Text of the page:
4. Be your own best supporter.
Acknowledge yourself for noticing that you have areas where you wish to improve. Your awareness and desire to change is already a step in the right direction. Each thought or small step towards your goals, be it to exercise, eat healthier, spend more time with loved ones, work smarter, etc. already move you closer to what you want. Instead of judging and berating yourself and being tense and in fear of breaking your "shoulds," listen to your inner voice. Your innate wisdom can guide you. Pause and reflect before you make decisions, and base them on whether or not it brings you closer to what is most important for you.

5. Get a mentor, be a mentor.
Mentoring is sharing, coaching and learning. Whether we are mentoring or being mentored, we are learning and growing. Seek out people in your work, professional and social systems to broaden your know how, support and add to your contribution in the world. We deepen our knowledge and expertise and broaden our network when we reach out to absorb new skills and information or to guide others; besides, it's fun! Explore and expand the many ways in your work, professional circles and community on how and where you mentor and get mentored.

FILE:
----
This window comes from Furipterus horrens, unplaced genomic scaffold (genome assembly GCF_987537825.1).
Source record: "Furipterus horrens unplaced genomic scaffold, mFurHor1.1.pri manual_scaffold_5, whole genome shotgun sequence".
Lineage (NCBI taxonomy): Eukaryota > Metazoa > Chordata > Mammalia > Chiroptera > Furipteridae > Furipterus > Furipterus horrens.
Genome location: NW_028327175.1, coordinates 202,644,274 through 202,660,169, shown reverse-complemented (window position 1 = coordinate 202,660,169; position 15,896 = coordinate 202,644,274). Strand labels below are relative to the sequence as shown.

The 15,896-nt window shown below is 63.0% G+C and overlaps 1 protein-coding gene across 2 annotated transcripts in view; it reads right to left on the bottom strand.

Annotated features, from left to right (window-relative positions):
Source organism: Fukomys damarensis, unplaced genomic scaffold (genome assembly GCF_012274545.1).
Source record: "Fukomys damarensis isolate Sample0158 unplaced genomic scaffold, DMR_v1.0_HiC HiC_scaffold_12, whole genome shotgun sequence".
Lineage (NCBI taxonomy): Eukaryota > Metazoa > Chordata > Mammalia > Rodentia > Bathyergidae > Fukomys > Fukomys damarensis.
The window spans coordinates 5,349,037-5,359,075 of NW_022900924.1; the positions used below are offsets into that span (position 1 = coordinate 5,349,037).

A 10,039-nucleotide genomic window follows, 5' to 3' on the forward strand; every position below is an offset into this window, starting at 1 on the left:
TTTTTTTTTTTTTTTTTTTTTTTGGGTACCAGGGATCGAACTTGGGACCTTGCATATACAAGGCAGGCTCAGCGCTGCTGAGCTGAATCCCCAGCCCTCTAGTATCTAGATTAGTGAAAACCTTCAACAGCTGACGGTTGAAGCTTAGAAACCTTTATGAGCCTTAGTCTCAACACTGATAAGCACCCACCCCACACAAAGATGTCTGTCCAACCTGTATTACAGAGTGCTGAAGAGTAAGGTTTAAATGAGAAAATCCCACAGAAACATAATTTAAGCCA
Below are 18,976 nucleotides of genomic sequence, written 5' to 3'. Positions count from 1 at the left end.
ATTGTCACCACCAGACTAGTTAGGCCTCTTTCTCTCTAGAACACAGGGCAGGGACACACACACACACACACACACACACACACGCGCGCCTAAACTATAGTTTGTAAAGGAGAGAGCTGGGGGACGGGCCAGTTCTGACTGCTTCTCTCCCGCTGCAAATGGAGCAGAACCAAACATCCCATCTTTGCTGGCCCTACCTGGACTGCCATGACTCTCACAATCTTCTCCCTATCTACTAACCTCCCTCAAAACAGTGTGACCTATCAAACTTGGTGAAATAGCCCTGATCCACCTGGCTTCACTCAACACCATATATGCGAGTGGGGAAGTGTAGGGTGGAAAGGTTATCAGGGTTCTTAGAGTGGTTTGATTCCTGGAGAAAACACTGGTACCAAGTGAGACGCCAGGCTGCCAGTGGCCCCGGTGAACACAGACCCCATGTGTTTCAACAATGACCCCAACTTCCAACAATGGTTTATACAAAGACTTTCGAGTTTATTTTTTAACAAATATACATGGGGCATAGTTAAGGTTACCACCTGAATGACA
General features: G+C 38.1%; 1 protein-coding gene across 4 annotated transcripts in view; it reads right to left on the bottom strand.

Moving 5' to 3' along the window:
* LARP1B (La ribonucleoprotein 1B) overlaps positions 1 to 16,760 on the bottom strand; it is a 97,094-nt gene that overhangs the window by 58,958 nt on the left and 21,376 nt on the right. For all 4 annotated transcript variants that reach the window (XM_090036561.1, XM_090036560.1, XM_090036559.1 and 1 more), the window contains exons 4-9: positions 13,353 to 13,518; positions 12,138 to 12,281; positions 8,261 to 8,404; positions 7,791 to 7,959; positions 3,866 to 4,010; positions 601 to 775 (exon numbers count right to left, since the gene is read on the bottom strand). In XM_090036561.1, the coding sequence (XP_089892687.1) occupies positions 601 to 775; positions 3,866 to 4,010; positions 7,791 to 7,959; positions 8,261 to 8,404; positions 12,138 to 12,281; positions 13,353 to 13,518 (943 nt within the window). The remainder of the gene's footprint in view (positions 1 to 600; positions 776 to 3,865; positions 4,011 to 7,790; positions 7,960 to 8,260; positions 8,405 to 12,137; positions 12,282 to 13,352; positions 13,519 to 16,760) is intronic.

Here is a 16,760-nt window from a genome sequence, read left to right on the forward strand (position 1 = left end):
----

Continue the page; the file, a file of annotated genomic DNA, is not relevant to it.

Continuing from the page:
One more word: Please be kind with yourself. We can accomplish much more when we are encouraged, healthy and happy. The five ideas above are tools that you can use again and again. Think of them like exercise for your life, you need to do them regularly to survive and flourish. New year, new you: Your greatest moments and work are still ahead of you. Enjoy and celebrate the opportunity to live, learn and grow. May this year be your best year yet!

Marilyn Tam grew up as an abused and neglected child in Hong Kong. She found her life purpose at age 11 when she found out as bad as her life was; she was much better off than her classmate, Rebecca. Wanting to help others and to right the wrongs, she left home as a teen to come to America alone to study. She became a business leader (CEO Of Aveda, President of Reebok and Vice President of Nike) and a global humanitarian. She shares in her latest book, "The Happiness Choice" how you can live a life of happiness, health and success. It's her way of giving back to the world for all the blessings she's received.

The Happiness Choice tells the stories and insights from Marilyn and many experts, including, Jack Canfield, Joan Borysenko, Harville Hendrix, Arielle Ford and others on how to live the life of your dreams. The book was #3 top business book in March, and won the Silver Medal in the Global eBook Awards 2013. Her radio show, The Happiness Choice on FMG Network is broadcast globally to over 30 million listeners. Marilyn is a regular blogger on Huffington Post.

You can get more free gifts and insights and find out about Marilyn on her website, and connect with her on Facebook.

Marilyn Tam is an international selling author, speaker, entrepreneur, humanitarian and former CEO of Aveda, President of Reebok Apparel Products & Retail Group and VP of Nike and the Founder and Executive Director of Us Foundation.